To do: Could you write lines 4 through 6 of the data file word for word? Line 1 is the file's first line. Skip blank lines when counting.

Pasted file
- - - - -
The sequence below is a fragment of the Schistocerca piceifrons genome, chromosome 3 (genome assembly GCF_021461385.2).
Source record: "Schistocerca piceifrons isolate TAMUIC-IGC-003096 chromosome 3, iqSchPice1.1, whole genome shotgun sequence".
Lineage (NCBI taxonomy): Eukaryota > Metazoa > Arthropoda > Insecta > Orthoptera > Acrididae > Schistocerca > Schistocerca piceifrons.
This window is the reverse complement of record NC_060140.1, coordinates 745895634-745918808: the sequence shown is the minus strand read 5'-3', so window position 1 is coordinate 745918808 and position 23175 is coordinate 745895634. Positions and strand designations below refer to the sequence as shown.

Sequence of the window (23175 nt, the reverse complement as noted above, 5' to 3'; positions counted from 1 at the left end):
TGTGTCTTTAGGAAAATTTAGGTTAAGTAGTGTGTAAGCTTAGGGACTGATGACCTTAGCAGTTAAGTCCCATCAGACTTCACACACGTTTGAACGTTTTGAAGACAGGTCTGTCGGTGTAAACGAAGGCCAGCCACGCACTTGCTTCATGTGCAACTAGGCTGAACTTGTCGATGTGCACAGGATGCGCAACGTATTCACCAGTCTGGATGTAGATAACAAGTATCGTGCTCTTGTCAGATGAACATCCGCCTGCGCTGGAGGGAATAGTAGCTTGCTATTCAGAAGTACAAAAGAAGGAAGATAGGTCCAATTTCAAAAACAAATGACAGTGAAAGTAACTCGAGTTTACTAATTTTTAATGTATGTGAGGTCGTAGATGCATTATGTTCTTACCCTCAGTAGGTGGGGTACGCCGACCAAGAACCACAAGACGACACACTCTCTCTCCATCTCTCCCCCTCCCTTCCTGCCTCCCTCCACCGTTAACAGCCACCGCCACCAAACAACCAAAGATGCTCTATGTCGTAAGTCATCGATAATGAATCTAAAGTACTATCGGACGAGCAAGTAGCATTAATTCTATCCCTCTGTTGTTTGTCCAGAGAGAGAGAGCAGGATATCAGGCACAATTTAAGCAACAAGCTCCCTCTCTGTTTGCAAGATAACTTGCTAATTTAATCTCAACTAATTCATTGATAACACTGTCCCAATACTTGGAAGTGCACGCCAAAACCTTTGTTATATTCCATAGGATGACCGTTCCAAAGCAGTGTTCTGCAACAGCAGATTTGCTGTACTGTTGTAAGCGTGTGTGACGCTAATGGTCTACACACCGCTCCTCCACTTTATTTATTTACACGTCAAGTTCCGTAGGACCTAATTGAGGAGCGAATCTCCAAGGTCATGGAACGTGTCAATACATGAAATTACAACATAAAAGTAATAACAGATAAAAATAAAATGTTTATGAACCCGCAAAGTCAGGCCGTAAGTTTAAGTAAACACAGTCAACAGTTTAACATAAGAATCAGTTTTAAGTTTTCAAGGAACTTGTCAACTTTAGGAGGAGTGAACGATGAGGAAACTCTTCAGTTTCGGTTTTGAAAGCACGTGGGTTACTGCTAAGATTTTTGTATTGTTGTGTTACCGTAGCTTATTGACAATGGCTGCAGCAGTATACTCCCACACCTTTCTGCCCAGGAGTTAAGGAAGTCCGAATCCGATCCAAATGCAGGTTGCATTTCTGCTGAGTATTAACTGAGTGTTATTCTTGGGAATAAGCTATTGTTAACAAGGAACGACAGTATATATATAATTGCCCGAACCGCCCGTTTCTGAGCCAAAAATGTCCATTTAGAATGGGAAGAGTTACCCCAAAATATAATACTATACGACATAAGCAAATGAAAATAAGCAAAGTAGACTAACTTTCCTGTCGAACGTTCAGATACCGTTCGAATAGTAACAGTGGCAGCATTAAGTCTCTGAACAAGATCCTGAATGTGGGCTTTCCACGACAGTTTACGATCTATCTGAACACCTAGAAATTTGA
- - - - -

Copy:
This window is the reverse complement of record NC_060140.1, coordinates 745895634-745918808: the sequence shown is the minus strand read 5'-3', so window position 1 is coordinate 745918808 and position 23175 is coordinate 745895634. Positions and strand designations below refer to the sequence as shown.

Sequence of the window (23175 nt, the reverse complement as noted above, 5' to 3'; positions counted from 1 at the left end):
TGTGTCTTTAGGAAAATTTAGGTTAAGTAGTGTGTAAGCTTAGGGACTGATGACCTTAGCAGTTAAGTCCCATCAGACTTCACACACGTTTGAACGTTTTGAAGACAGGTCTGTCGGTGTAAACGAAGGCCAGCCACGCACTTGCTTCATGTGCAACTAGGCTGAACTTGTCGATGTGCACAGGATGCGCAACGTATTCACCAGTCTGGATGTAGATAACAAGTATCGTGCTCTTGTCAGATGAACATCCGCCTGCGCTGGAGGGAATAGTAGCTTGCTATTCAGAAGTACAAAAGAAGGAAGATAGGTCCAATTTCAAAAACAAATGACAGTGAAAGTAACTCGAGTTTACTAATTTTTAATGTATGTGAGGTCGTAGATGCATTATGTTCTTACCCTCAGTAGGTGGGGTACGCCGACCAAGAACCACAAGACGACACACTCTCTCTCCATCTCTCCCCCTCCCTTCCTGCCTCCCTCCACCGTTAACAGCCACCGCCACCAAACAACCAAAGATGCTCTATGTCGTAAGTCATCGATAATGAATCTAAAGTACTATCGGACGAGCAAGTAGCATTAATTCTATCCCTCTGTTGTTTGTCCAGAGAGAGAGAGCAGGATATCAGGCACAATTTAAGCAACAAGCTCCCTCTCTGTTTGCAAGATAACTTGCTAATTTAATCTCAACTAATTCATTGATAACACTGTCCCAATACTTGGAAGTGCACGCCAAAACCTTTGTTATATTCCATAGGATGACCGTTCCAAAGCAGTGTTCTGCAACAGCAGATTTGCTGTACTGTTGTAAGCGTGTGTGACGCTAATGGTCTACACACCGCTCCTCCACTTTATTTATTTACACGTCAAGTTCCGTAGGACCTAATTGAGGAGCGAATCTCCAAGGTCATGGAACGTGTCAATACATGAAATTACAACATAAAAGTAATAACAGATAAAAATAAAATGTTTATGAACCCGCAAAGTCAGGCCGTAAGTTTAAGTAAACACAGTCAACAGTTTAACATAAGAATCAGTTTTAAGTTTTCAAGGAACTTGTCAACTTTAGGAGGAGTGAACGATGAGGAAACTCTTCAGTTTCGGTTTTGAAAGCACGTGGGTTACTGCTAAGATTTTTGTATTGTTGTGTTACCGTAGCTTATTGACAATGGCTGCAGCAGTATACTCCCACACCTTTCTGCCCAGGAGTTAAGGAAGTCCGAATCCGATCCAAATGCAGGTTGCATTTCTGCTGAGTATTAACTGAGTGTTATTCTTGGGAATAAGCTATTGTTAACAAGGAACGACAGTATATATATAATTGCCCGAACCGCCCGTTTCTGAGCCAAAAATGTCCATTTAGAATGGGAAGAGTTACCCCAAAATATAATACTATACGACATAAGCAAATGAAAATAAGCAAAGTAGACTAACTTTCCTGTCGAACGTTCAGATACCGTTCGAATAGTAACAGTGGCAGCATTAAGTCTCTGAACAAGATCCTGAATGTGGGCTTTCCACGACAGTTTACGATCTATCTGAACACCTAGAAATTTGA